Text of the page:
Ownership of, or rights to modify, the source code for any acquired proprietary application. Content retention regulations specified by third party content providers or compliance with the Sarbanes-Oxley Act.

All of these rights and ownership issues need to be negotiated between the system originators (i.e., the former owners) and the recipients of the intranet limb being moved. In some cases, additional negotiations will have to take place between the recipients and any third party software or content providers for the purposes of licensing and rights to continued usage. These are resources that the originators don't have the right to grant. If they do, they may end up suffering costly litigation for breach contract and copyrights.

What's a Limb To Do?

All intranets, regardless of how many subsections they contain, have a number of communal resources and components that are shared across the board—search engine, navigational structure, shared applications (proprietary or commercial), content management tools—that may no longer be available to the departing business unit.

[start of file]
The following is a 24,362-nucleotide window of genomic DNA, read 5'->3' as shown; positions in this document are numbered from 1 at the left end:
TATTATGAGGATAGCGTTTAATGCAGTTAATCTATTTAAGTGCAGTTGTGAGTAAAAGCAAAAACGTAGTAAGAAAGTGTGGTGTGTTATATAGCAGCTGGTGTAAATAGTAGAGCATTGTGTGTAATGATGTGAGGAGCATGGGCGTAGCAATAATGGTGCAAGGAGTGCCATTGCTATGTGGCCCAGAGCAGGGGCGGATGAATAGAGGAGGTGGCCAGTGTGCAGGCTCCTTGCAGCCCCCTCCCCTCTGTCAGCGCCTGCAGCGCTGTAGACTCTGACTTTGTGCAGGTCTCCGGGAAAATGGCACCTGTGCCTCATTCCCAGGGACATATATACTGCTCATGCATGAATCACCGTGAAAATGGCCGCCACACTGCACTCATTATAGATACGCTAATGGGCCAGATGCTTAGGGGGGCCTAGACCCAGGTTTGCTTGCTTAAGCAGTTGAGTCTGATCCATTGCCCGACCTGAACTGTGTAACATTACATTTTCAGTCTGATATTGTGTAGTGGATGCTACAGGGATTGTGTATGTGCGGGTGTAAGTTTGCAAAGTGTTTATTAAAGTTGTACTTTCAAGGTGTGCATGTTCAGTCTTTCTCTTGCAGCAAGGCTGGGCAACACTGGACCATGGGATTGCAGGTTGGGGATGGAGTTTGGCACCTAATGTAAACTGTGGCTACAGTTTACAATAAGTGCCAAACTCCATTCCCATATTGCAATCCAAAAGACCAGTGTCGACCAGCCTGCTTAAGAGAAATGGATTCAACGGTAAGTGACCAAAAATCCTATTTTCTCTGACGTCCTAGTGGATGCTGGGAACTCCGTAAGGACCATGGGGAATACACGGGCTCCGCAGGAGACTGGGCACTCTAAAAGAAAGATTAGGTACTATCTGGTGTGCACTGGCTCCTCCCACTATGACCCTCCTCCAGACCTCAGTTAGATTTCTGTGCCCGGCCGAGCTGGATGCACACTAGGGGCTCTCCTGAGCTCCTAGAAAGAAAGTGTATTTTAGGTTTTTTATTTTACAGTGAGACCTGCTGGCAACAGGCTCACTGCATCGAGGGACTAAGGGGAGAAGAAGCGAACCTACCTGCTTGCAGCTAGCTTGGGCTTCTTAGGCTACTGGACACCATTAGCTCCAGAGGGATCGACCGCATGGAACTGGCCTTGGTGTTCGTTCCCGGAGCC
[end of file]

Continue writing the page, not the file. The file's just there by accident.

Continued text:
The recipients of the severed intranet limb can't count on retaining any of these resources after they leave the company with their part of the system. These resources are intellectual property that belong to the originating company—and it's intellectual property the originators might not want used outside the organization.

Both parties will have their role to play in the severing and regeneration process. It will be the primary responsibility of the originators to cleanly remove one of their intranet limbs without adversely affecting the rest of the system (the larger the limb and the more tightly integrated it is with the main intranet body, the more complicated it becomes). Once the intranet limb has been removed it's up to the recipients to figure out what they will need to do to regenerate this fragment into a usable system.

While the intranet limb recipients—upon taking primary ownership over the content and technology—may negotiate to have the originators provide a certain amount of support during the transition period, they might limit their involvement in the process. After all, the recipients might not be too keen on exposing their own intellectual property either during this regeneration stage.